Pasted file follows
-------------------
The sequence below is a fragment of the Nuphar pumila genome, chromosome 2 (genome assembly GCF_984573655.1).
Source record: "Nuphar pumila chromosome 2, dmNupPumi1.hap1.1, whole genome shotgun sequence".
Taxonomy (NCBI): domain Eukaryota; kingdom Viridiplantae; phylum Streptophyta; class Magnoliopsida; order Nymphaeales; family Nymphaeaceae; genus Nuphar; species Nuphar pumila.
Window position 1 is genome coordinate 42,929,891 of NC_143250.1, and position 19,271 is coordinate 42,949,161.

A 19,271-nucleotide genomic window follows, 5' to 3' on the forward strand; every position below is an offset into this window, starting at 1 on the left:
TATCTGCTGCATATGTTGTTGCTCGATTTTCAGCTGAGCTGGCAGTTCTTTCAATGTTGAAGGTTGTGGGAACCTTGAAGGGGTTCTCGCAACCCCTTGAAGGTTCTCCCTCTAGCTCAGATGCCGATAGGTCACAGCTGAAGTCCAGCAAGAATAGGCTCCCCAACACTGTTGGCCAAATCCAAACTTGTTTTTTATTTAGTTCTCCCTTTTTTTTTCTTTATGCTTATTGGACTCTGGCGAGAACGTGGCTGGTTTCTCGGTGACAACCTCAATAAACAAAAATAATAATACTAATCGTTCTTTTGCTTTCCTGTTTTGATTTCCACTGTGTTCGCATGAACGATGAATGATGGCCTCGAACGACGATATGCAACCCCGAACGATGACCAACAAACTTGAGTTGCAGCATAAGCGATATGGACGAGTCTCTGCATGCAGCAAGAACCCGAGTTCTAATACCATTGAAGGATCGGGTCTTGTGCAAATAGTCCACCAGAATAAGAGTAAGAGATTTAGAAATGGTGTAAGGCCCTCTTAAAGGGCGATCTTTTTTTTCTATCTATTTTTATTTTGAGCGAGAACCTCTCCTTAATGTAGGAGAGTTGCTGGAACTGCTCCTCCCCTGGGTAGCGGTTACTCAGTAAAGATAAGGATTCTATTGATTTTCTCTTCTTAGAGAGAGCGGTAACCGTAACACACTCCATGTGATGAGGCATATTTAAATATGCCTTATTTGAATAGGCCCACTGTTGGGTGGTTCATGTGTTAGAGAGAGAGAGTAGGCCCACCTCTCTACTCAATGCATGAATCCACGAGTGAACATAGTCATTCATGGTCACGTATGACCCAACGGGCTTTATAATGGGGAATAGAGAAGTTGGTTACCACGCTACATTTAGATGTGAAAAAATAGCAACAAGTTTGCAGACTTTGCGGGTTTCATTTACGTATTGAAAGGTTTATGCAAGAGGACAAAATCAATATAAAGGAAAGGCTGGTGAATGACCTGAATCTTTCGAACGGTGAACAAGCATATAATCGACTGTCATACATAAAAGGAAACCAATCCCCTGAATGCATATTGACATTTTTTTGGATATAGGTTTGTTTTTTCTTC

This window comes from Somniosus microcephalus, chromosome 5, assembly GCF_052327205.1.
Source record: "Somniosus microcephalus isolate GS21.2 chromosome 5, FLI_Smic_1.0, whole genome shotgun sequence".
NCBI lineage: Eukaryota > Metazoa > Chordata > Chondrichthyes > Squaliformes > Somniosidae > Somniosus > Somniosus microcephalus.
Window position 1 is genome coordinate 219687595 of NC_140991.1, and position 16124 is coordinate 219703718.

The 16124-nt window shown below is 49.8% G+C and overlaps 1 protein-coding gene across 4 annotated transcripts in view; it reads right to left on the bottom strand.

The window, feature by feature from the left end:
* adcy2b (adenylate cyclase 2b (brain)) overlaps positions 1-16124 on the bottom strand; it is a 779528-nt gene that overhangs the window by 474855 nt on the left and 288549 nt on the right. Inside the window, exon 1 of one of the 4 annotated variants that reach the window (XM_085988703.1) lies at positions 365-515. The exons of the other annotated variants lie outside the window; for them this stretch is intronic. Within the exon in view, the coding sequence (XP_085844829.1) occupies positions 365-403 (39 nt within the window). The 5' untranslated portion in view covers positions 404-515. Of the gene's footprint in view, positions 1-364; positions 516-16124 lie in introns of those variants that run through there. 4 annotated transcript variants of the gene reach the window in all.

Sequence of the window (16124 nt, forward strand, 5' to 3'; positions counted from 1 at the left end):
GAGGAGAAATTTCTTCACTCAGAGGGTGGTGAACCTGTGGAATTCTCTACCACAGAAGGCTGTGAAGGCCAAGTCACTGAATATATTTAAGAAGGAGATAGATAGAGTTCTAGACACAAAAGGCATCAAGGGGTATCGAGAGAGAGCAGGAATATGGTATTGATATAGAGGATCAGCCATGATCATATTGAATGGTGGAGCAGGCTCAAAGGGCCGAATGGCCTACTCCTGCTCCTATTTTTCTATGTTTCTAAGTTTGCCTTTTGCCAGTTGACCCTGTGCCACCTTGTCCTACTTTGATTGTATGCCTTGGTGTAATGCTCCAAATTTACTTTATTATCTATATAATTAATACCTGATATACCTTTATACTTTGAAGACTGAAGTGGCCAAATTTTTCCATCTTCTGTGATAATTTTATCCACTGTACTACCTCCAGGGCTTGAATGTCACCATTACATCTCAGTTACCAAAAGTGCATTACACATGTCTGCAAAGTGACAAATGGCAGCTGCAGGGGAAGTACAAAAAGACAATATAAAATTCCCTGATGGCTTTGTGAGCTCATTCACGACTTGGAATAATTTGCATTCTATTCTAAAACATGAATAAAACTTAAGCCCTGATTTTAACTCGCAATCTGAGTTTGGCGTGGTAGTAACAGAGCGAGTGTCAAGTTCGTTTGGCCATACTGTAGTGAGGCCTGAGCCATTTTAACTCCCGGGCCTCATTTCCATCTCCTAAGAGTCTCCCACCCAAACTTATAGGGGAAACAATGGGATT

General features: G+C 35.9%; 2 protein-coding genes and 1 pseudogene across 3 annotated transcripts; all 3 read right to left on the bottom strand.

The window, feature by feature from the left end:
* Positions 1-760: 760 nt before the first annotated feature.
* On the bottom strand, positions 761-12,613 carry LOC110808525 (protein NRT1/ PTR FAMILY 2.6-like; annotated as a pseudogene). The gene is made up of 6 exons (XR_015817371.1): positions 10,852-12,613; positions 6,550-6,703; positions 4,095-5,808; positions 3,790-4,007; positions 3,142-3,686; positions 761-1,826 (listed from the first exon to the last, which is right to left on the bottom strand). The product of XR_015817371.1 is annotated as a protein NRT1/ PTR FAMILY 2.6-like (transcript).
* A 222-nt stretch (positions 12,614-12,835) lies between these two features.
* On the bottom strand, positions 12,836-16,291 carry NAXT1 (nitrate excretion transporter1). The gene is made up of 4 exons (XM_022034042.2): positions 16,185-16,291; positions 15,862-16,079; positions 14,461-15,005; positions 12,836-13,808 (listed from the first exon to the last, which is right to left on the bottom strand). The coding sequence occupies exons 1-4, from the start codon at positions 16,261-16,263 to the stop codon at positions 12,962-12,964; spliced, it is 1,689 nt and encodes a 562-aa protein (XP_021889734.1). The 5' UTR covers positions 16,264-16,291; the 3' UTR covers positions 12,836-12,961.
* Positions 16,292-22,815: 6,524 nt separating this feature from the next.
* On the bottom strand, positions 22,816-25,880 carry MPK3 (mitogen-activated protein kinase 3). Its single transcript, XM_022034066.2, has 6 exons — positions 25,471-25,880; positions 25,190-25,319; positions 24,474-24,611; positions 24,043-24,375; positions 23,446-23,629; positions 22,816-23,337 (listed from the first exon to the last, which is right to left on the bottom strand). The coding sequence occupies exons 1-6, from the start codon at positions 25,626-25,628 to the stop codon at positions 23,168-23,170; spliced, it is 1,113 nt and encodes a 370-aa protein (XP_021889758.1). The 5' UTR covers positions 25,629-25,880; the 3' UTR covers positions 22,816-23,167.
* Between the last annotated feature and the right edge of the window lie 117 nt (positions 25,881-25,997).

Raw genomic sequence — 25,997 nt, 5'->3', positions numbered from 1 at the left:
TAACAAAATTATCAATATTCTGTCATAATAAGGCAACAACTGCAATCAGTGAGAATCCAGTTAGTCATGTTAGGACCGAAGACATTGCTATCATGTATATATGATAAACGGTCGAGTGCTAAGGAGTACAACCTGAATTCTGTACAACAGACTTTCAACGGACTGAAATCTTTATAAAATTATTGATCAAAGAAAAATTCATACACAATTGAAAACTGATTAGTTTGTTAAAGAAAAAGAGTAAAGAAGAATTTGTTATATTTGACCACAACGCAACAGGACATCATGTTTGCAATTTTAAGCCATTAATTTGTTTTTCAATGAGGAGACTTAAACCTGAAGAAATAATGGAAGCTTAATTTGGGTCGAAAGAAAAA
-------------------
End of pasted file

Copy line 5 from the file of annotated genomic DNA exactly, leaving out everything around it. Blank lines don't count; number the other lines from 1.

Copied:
A 19,271-nucleotide genomic window follows, 5' to 3' on the forward strand; every position below is an offset into this window, starting at 1 on the left: